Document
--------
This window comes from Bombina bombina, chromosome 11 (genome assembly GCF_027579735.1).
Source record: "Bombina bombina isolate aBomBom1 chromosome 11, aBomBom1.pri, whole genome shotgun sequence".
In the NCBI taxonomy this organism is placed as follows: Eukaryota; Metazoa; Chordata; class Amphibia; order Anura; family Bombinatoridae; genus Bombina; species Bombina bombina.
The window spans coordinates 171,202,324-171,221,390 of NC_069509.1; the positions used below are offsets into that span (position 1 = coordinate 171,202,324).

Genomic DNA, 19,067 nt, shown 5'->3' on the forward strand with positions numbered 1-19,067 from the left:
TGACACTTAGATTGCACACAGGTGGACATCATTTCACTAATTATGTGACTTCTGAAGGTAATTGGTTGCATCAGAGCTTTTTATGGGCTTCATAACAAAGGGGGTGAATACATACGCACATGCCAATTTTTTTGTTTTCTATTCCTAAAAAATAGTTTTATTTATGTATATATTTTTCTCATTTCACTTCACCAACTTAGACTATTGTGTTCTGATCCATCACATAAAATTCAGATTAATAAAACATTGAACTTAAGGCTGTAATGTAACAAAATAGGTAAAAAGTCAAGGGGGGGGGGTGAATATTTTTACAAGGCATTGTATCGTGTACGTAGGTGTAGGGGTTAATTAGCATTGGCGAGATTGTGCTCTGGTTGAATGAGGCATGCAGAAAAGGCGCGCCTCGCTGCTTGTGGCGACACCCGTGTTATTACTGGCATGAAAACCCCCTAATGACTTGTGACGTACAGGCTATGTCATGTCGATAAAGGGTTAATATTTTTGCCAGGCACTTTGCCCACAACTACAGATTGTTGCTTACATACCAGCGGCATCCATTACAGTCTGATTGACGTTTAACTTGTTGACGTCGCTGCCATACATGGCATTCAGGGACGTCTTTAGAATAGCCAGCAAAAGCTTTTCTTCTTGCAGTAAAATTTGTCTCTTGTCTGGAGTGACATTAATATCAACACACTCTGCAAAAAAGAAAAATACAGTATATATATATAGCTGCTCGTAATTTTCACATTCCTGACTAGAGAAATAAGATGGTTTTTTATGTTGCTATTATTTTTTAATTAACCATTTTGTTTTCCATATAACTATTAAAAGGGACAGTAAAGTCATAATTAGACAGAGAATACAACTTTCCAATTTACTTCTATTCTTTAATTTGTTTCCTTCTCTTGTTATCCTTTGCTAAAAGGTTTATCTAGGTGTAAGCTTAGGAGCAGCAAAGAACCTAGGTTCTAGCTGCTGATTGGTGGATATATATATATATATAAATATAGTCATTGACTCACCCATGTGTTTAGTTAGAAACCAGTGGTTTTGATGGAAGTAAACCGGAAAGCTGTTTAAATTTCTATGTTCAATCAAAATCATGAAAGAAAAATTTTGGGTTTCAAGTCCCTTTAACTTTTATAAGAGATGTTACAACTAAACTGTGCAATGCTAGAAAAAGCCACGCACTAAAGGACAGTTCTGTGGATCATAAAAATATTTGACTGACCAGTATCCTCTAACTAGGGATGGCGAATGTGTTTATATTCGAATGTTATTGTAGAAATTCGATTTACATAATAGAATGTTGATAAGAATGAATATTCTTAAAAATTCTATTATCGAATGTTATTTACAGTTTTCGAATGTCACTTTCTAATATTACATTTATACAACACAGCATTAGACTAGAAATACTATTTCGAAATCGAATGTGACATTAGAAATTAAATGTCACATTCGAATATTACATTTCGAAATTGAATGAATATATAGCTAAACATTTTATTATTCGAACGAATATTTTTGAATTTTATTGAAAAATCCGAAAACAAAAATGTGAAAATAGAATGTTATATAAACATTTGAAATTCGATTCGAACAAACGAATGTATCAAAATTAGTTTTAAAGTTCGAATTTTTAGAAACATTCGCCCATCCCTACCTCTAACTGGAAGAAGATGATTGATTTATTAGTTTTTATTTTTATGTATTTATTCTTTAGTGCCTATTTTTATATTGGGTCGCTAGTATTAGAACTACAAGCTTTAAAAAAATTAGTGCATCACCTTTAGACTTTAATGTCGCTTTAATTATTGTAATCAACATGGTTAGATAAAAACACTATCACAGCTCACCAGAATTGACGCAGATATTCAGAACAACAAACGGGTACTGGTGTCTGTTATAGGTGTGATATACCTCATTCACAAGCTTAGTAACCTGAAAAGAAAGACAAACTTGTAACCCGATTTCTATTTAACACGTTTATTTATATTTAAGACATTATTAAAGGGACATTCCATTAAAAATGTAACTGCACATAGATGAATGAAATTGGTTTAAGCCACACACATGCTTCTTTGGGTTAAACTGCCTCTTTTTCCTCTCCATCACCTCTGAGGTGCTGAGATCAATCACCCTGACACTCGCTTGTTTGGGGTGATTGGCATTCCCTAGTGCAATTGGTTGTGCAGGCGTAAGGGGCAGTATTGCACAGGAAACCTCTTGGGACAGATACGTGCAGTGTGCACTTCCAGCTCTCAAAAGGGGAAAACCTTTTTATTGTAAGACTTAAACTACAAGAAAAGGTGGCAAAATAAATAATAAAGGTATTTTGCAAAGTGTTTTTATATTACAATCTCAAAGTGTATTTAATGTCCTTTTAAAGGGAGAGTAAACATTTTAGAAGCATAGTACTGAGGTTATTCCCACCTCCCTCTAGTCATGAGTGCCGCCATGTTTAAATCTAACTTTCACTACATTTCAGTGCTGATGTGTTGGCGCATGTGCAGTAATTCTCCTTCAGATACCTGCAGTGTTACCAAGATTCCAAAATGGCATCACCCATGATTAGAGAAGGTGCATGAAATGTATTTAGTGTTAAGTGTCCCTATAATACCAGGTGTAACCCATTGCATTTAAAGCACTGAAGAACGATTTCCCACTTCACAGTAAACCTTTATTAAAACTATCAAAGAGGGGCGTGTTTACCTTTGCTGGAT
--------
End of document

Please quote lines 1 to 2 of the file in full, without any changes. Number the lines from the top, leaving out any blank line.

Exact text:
This window comes from Bombina bombina, chromosome 11 (genome assembly GCF_027579735.1).
Source record: "Bombina bombina isolate aBomBom1 chromosome 11, aBomBom1.pri, whole genome shotgun sequence".